Carlotta Ghiara, Giuseppe SimiliPatient
52 years, female
A 52-year-old woman, with a history of sporadic constrictive holocranial headache with nausea, vomiting, and photophobia, presented to the hospital emergency unit for sudden onset of severe nuchal headache associated with vomiting.
Initially, neurologic objectivity was normal for focal signs, but showed nuchal pain when performing Lasegue bilaterally. The patient had no fever, and both laboratory tests and spinal tap were normal.
Non-contrast brain CT scan resulted negative, showing no pathological findings.
Subsequently, as symptoms worsened and left blurred hemi-syndromes appeared, CT angiography was performed. Images showed focal stenotic changes in the left posterior cerebral artery, anterior cerebral arteries, and middle cerebral arteries bilaterally. No evidence of ischemic lesions or hemorrhage.
A few days later, 3D-Time of Flight (TOF) MRI angiography confirmed the findings, demonstrating segmental and multifocal vasoconstriction in the P2-P3 tract of the left posterior cerebral artery, in the M2-M3 tract of the left middle cerebral artery, in an M2 sylvian branch on the right and the A2-A3 tract on the left.
Follow-up MRI at 3 months showed a normalisation of the caliber of the vessels.
Reversible cerebral vasoconstriction syndrome (RCVS) causes multifocal arterial stenosis and dilatation. Call–Fleming, "thunderclap" headaches with reversible vasospasm, benign CNS angiopathy, postpartum cerebral angiopathy, migrainous vasospasm, migraine angiitis, and drug-induced cerebral arteritis are all RCVS disorders . The mechanism of segmental vasoconstriction is unknown, but sympathetic overactivity, endothelial dysfunction, and oxidative stress may cause cerebral vascular tone changes . The postpartum time, several vasoactive and other medicines, sexual activity, and many other disorders like pheochromocytoma and porphyria predispose .
Thunderclap headache, usually occipital but sometimes widespread, is the most common primary symptom. Headaches usually last a few hours and return several days or weeks later. The average age of onset is 42 years, and women are affected more than men . Other symptoms may include nausea, vomiting, photophobia, confusion, and blurred vision. Localized nonaneurysmal subarachnoid hemorrhage and ischemic stroke or intracerebral hemorrhage, which may cause long-term neurological impairments, are the main complications. Imaging is essential to detect multifocal cerebral artery constriction, which usually resolves spontaneously within 3 months . Imaging allows the radiologist to rule out alternative diagnoses and monitor complications like ischemic stroke and intracranial hemorrhage .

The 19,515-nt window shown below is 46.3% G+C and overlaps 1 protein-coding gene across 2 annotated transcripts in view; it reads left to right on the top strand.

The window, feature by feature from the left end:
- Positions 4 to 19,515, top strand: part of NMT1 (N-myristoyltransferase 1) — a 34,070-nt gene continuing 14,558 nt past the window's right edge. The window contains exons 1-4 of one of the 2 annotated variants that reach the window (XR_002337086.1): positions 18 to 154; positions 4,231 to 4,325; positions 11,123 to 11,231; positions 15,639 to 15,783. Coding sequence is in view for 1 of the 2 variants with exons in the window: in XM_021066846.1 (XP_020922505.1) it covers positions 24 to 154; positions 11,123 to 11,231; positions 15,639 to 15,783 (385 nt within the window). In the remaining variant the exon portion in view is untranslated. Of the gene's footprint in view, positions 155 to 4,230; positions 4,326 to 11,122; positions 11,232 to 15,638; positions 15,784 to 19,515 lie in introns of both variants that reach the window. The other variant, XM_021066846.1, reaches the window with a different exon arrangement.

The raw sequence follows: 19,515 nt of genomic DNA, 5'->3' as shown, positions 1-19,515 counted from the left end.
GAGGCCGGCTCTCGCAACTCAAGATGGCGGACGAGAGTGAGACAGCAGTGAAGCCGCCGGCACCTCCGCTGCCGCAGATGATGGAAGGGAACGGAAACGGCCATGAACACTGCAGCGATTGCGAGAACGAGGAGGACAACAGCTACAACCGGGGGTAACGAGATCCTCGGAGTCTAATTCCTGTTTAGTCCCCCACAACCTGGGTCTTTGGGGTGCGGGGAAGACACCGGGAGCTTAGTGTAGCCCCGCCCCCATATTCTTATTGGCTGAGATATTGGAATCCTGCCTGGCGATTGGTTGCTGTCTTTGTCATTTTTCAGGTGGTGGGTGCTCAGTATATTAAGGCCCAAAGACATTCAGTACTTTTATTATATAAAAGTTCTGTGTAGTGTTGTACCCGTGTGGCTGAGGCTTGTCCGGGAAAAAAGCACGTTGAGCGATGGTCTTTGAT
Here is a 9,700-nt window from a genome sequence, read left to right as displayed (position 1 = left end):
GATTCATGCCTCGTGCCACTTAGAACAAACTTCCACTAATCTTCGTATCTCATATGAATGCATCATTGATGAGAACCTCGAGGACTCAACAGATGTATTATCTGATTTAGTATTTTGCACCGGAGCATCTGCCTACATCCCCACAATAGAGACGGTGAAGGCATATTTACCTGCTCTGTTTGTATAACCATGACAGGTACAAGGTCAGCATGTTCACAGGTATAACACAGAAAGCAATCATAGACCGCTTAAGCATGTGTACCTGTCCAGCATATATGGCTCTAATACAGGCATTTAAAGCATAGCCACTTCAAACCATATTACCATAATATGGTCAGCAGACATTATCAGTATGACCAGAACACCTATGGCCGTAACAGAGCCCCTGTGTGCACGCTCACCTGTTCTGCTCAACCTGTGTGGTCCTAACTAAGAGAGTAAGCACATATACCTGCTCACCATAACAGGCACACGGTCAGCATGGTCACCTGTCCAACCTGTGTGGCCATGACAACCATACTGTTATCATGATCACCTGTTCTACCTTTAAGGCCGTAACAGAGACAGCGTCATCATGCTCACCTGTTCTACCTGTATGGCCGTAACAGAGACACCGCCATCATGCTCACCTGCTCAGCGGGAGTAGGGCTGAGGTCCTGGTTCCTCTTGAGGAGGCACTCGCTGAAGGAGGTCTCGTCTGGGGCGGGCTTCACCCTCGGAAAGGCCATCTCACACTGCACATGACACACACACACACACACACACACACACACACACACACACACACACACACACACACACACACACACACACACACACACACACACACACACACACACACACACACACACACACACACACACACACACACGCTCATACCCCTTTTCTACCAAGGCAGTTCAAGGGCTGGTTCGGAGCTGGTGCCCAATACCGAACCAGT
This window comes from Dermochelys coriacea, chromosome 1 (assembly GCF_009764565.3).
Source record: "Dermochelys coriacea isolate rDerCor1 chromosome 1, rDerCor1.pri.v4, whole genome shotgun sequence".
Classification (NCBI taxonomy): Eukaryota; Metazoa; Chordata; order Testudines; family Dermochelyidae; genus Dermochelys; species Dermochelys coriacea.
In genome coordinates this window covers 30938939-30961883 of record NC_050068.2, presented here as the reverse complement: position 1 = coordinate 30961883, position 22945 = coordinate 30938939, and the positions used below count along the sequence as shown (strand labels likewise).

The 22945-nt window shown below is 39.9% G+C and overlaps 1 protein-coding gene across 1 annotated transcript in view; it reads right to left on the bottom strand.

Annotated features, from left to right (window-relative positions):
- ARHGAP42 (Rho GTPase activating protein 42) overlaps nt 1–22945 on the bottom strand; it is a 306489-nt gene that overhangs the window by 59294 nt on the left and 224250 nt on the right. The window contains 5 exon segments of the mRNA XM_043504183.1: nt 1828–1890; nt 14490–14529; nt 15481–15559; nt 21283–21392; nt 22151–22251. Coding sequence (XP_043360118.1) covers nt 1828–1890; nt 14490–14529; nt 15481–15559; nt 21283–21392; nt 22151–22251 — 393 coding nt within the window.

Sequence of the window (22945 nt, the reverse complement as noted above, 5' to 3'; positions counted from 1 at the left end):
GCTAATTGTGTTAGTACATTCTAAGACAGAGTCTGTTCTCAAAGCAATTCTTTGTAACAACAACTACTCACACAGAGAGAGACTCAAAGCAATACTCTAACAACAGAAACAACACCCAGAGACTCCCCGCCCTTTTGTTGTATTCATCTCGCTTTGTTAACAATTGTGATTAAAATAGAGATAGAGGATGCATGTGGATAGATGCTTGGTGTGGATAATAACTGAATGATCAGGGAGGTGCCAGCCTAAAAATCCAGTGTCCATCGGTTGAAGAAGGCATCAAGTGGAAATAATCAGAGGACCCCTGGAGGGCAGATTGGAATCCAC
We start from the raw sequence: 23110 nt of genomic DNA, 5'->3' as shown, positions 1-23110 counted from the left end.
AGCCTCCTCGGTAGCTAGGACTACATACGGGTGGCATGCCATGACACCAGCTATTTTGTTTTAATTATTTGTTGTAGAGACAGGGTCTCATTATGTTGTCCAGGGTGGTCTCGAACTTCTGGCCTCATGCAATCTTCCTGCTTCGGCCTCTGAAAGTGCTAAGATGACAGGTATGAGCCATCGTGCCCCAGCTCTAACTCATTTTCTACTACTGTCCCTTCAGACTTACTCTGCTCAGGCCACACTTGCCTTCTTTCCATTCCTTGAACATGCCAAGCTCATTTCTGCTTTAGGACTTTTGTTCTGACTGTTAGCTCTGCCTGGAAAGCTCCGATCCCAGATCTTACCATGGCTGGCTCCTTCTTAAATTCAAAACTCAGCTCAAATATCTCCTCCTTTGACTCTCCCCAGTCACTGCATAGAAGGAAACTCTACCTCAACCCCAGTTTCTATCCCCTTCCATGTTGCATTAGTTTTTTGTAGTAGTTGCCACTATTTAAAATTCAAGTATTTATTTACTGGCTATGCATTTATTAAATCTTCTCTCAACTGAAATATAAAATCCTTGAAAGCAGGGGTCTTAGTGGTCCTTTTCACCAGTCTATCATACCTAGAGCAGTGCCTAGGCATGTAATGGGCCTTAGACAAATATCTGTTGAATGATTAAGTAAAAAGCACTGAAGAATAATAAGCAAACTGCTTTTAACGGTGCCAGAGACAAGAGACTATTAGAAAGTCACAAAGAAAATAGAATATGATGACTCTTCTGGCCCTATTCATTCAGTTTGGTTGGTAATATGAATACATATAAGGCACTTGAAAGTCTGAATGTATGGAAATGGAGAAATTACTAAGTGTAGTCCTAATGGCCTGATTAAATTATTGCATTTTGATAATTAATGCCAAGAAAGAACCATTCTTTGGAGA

The first diagnostic images obtained in most emergency departments are non-contrast CT images for brain parenchyma, which in the case of RCVS may be normal. Thereafter CT angiography (CTA) and MR angiography (MRA) can be used to show multifocal segmental stenosis and rule out cerebral aneurysms or arterial dissection. With a sensitivity of 100%, cerebral catheter digital subtraction angiography (DSA) is regarded as the gold standard for demonstrating the characteristic "string of beads" pattern of alternating areas of arterial stenosis and dilation, particularly in distant arteries. Additional advantages of DSA include the ability to verify response and treatment using intra-arterial injections of therapeutic drugs. Vessel wall MRI (VW-MRI) can help distinguish RCVS, which has no or mild contrast enhancement of the affected arterial wall, from other causes of vascular narrowing like vasculitis, which has intense contrast enhancement, or intracranial atherosclerotic plaques, which have focal contrast enhancement .
Regarding treatment modalities, against vasospasm, channel blockers have been utilised in the management of RCVS. Endovascular treatment, such as direct intra-arterial infusion of vasodilator medications and intracranial angioplasty, may be beneficial for patients with refractory cerebral vasoconstriction .
In most cases, the prognosis for RCVS is positive, as clinical and angiographic abnormalities typically resolve within a few days to weeks and it depends on the development of stroke or haemorrhage, with probable neurologic impairments resulting in persistent disabilities or even death .
Written informed patient consent for publication has been obtained.
 Sattar A, Manousakis G, Jensen MB (2010) Systematic review of reversible cerebral vasoconstriction syndrome. Expert Rev Cardiovasc Ther 8(10):1417-21. doi: 10.1586/erc.10.124. PMID: 20936928. PMCID: PMC3020907
 Spadaro A, Scott KR, Koyfman A, Long B (2021) Reversible cerebral vasoconstriction syndrome: A narrative review for emergency clinicians. Am J Emerg Med 50:765-772. doi: 10.1016/j.ajem.2021.09.072. PMID: 34879501
 Ducros A (2012) Reversible cerebral vasoconstriction syndrome. Lancet Neurol 11(10):906-17. doi: 10.1016/S1474-4422(12)70135-7. PMID: 22995694
 Song TJ, Lee KH, Li H, Kim JY, Chang K, Kim SH, Han KH, Kim BY, Kronbichler A, Ducros A, Koyanagi A, Jacob L, Kim MS, Yon DK, Lee SW, Yang JM, Hong SH, Ghayda RA, Kang JW, Shin JI, Smith L (2021) Reversible cerebral vasoconstriction syndrome: a comprehensive systematic review. Eur Rev Med Pharmacol Sci 25(9):3519-3529. doi: 10.26355/eurrev_202105_25834. PMID: 34002826
 Burton TM, Bushnell CD (2019) Reversible Cerebral Vasoconstriction Syndrome. Stroke 50(8):2253-2258. doi: 10.1161/STROKEAHA.119.024416. PMID: 31272323
This work is licensed under a Creative Commons Attribution-NonCommercial-ShareAlike 4.0 International License.